Willie R. Tubbs, FISM News
For the first time since the 1970s, the state of Texas has impeached a public servant after the state house voted to send Attorney General Ken Paxton’s case to a senate trial.
Paxton has been accused of providing numerous benefits to one of his donors. He denies any wrongdoing and has questioned the integrity and legality of the impeachment procedure.
“The ugly spectacle in the Texas House today confirmed the outrageous impeachment plot against me was never meant to be fair or just,” Paxton said in a statement. “It was a politically motivated sham from the beginning.”
I am beyond grateful to have the support of millions of Texans who recognize that what we just witnessed is illegal, unethical, and profoundly unjust. I look forward to a quick resolution in the Texas Senate, where I have full confidence the process will be fair and just. pic.twitter.com/fEiAroA2DW
— Attorney General Ken Paxton (@KenPaxtonTX) May 27, 2023
Whether politically motivated or not, the Paxton vote did not fall along party lines; the attorney general had supporters and detractors on both sides. Ultimately, the Republican-led House voted 121-23 in favor of impeachment after hearing the reading of 20 articles.
Among the more serious allegations against Paxton are that he provided Nate Paul, a Texas real estate developer who had donated to Paxton’s campaign, with files related to an FBI investigation into Paul. Paxton is also accused of having worked with Paul to bribe a woman with whom Paxton had an affair.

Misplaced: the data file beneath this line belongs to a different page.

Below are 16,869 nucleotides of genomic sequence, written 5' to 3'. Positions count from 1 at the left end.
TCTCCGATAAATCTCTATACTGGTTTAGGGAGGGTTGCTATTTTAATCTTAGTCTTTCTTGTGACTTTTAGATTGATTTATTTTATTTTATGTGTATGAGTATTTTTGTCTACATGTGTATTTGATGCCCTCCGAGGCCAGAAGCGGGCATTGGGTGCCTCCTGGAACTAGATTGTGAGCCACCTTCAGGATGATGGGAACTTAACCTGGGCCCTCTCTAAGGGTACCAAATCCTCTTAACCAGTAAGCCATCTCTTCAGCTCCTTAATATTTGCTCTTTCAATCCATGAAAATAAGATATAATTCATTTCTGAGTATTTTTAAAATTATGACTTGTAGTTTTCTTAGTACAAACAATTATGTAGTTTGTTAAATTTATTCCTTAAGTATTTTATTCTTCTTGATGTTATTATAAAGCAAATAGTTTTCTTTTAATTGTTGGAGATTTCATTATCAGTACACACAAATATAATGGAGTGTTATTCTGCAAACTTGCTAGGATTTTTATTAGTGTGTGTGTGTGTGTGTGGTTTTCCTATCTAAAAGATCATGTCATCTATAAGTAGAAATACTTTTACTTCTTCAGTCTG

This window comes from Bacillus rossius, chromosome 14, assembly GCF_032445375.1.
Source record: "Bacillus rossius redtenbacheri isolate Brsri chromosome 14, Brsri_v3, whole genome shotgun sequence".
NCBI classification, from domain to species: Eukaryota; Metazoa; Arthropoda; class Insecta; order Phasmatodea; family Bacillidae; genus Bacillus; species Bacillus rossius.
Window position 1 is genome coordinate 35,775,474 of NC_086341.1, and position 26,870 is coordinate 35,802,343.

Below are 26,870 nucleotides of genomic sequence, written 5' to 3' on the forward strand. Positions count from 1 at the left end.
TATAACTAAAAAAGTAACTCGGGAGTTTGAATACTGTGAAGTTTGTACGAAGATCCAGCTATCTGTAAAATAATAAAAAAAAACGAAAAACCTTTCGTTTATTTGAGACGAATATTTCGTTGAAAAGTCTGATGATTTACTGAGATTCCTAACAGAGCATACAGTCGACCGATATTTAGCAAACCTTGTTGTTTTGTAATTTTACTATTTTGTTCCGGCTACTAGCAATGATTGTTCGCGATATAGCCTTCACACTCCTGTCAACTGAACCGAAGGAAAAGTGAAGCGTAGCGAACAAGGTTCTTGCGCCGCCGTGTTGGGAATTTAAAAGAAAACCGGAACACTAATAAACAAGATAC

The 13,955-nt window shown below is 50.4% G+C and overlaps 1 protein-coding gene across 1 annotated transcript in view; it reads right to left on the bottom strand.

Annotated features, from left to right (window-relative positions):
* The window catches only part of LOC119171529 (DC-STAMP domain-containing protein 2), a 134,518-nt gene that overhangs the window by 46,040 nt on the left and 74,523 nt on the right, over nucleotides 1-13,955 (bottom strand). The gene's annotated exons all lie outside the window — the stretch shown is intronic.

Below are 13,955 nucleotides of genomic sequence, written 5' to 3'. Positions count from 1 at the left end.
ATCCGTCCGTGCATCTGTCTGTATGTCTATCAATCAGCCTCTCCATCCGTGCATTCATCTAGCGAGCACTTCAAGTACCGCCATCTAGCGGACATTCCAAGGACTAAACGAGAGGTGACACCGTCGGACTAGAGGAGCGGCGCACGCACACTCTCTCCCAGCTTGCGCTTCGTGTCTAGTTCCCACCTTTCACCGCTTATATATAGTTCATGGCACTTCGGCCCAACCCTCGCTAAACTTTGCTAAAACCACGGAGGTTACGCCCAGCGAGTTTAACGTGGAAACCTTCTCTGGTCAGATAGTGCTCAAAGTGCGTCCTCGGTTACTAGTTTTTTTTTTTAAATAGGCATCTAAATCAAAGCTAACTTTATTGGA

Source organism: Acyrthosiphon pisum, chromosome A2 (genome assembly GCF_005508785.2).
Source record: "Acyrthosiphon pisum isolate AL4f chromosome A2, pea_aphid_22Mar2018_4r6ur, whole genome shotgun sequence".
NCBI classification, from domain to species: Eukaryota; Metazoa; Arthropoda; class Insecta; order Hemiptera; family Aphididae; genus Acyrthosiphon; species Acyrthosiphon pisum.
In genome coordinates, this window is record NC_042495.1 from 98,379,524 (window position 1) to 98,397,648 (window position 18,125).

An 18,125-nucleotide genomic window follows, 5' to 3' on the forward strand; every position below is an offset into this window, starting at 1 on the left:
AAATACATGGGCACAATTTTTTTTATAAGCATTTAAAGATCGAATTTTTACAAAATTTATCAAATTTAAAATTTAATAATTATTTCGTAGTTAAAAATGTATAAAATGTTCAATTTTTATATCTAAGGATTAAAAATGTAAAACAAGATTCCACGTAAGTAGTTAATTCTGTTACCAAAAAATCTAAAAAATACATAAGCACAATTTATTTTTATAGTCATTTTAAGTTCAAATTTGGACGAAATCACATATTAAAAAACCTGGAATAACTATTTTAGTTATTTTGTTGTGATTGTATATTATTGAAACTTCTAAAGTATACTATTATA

“He put the interest of himself above the laws of the state of Texas,” Rep. David Spiller, a Republican and member of the House General Investigating Committee, said. “He put the interest of himself over his staff who tried to advise him on multiple occasions that he was about to violate the law.”
Republican Rep. Charlie Geren, another committee member, added, “One of the key responsibilities of the General Investigating Committee is to look beyond partisan affiliation in order to take the necessary steps to protect the institution that is our state and government. We do just that today with this resolution.”
But Republican Rep. John Smithee sided with Paxton and said proper procedure had not been followed.
“This House cannot legitimately, and in good faith, and under the rule of law, impeach General Paxton today on the record that it has before,” Smithee said. “We’ll have to defend not only the final result that we reach today and the way we vote, but we’ll also have to defend the process by which this determination was made. To me, this process is indefensible.”
Paxton has specifically criticized the investigation on the grounds that he was never offered the chance to testify before the investigating committee.
“I look forward to a quick resolution in the Texas Senate, where I have full confidence the process will be fair and just,” Paxton said.
The Texas Senate, which is also led by Republicans, will now schedule a trial and conduct a hearing, after which the 19 Republican and 12 Democratic members of the chamber will vote on whether to convict Paxton. A two-thirds vote will be needed in order for Paxton to be removed.
As of this writing, there is no timeline for the trial as the Texas Senate is currently in recess. However, the body will reconvene Sunday afternoon.
Impeachments are exceedingly rare in Texas – they’ve happened only twice in the state’s long history – but both men previously impeached were eventually removed from office.
The last time a Texas public official was impeached was 1976, when District Judge O.P. Carrillo was accused of using funds and government employees to his personal benefit.
Gov. James Ferguson, who was accused of embezzling and impeached in 1917, was the only other official to have been impeached in the Lone Star State.